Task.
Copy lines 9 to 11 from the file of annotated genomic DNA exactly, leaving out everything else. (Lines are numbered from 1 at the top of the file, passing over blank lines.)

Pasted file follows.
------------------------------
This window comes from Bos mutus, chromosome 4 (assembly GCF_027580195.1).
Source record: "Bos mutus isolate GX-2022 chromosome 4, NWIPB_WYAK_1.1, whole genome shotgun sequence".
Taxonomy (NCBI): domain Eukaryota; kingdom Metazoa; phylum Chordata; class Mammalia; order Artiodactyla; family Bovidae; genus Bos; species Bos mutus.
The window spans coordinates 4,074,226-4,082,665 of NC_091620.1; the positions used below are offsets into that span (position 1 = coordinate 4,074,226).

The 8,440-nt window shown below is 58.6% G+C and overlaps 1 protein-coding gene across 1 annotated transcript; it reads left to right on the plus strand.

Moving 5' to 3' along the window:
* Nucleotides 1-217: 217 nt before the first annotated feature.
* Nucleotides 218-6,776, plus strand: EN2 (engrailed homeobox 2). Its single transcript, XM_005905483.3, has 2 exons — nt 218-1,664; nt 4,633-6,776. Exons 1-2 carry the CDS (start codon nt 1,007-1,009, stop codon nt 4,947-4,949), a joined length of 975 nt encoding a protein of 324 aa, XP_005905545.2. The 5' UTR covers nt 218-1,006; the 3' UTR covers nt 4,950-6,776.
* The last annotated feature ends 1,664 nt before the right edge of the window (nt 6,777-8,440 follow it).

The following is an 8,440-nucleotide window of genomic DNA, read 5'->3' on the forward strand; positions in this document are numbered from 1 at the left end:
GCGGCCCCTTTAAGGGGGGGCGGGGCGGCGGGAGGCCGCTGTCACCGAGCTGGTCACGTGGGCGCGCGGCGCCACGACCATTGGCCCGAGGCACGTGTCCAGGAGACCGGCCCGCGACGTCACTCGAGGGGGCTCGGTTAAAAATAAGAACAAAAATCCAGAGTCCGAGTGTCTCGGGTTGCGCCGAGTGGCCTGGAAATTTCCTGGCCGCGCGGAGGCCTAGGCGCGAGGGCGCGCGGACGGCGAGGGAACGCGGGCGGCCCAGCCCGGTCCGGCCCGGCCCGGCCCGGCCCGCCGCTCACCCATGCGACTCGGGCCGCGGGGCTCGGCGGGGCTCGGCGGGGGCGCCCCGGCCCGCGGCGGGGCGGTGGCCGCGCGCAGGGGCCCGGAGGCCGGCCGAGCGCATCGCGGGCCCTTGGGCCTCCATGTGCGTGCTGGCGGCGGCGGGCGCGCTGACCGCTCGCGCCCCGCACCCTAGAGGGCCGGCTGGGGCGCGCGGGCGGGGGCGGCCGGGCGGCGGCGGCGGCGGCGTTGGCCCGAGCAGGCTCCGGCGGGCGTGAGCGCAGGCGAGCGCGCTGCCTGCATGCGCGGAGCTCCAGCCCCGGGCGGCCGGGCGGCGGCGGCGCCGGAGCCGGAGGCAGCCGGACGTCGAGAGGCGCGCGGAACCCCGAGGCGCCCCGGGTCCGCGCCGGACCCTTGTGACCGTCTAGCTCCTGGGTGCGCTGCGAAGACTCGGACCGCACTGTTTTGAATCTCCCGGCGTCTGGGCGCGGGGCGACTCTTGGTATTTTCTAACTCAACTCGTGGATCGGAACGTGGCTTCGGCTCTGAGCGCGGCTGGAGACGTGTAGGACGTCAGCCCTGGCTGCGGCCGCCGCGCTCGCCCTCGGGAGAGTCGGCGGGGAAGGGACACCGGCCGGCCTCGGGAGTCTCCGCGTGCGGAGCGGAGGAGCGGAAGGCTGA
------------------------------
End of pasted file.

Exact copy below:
* The last annotated feature ends 1,664 nt before the right edge of the window (nt 6,777-8,440 follow it).

The following is an 8,440-nucleotide window of genomic DNA, read 5'->3' on the forward strand; positions in this document are numbered from 1 at the left end:
GCGGCCCCTTTAAGGGGGGGCGGGGCGGCGGGAGGCCGCTGTCACCGAGCTGGTCACGTGGGCGCGCGGCGCCACGACCATTGGCCCGAGGCACGTGTCCAGGAGACCGGCCCGCGACGTCACTCGAGGGGGCTCGGTTAAAAATAAGAACAAAAATCCAGAGTCCGAGTGTCTCGGGTTGCGCCGAGTGGCCTGGAAATTTCCTGGCCGCGCGGAGGCCTAGGCGCGAGGGCGCGCGGACGGCGAGGGAACGCGGGCGGCCCAGCCCGGTCCGGCCCGGCCCGGCCCGGCCCGCCGCTCACCCATGCGACTCGGGCCGCGGGGCTCGGCGGGGCTCGGCGGGGGCGCCCCGGCCCGCGGCGGGGCGGTGGCCGCGCGCAGGGGCCCGGAGGCCGGCCGAGCGCATCGCGGGCCCTTGGGCCTCCATGTGCGTGCTGGCGGCGGCGGGCGCGCTGACCGCTCGCGCCCCGCACCCTAGAGGGCCGGCTGGGGCGCGCGGGCGGGGGCGGCCGGGCGGCGGCGGCGGCGGCGTTGGCCCGAGCAGGCTCCGGCGGGCGTGAGCGCAGGCGAGCGCGCTGCCTGCATGCGCGGAGCTCCAGCCCCGGGCGGCCGGGCGGCGGCGGCGCCGGAGCCGGAGGCAGCCGGACGTCGAGAGGCGCGCGGAACCCCGAGGCGCCCCGGGTCCGCGCCGGACCCTTGTGACCGTCTAGCTCCTGGGTGCGCTGCGAAGACTCGGACCGCACTGTTTTGAATCTCCCGGCGTCTGGGCGCGGGGCGACTCTTGGTATTTTCTAACTCAACTCGTGGATCGGAACGTGGCTTCGGCTCTGAGCGCGGCTGGAGACGTGTAGGACGTCAGCCCTGGCTGCGGCCGCCGCGCTCGCCCTCGGGAGAGTCGGCGGGGAAGGGACACCGGCCGGCCTCGGGAGTCTCCGCGTGCGGAGCGGAGGAGCGGAAGGCTGA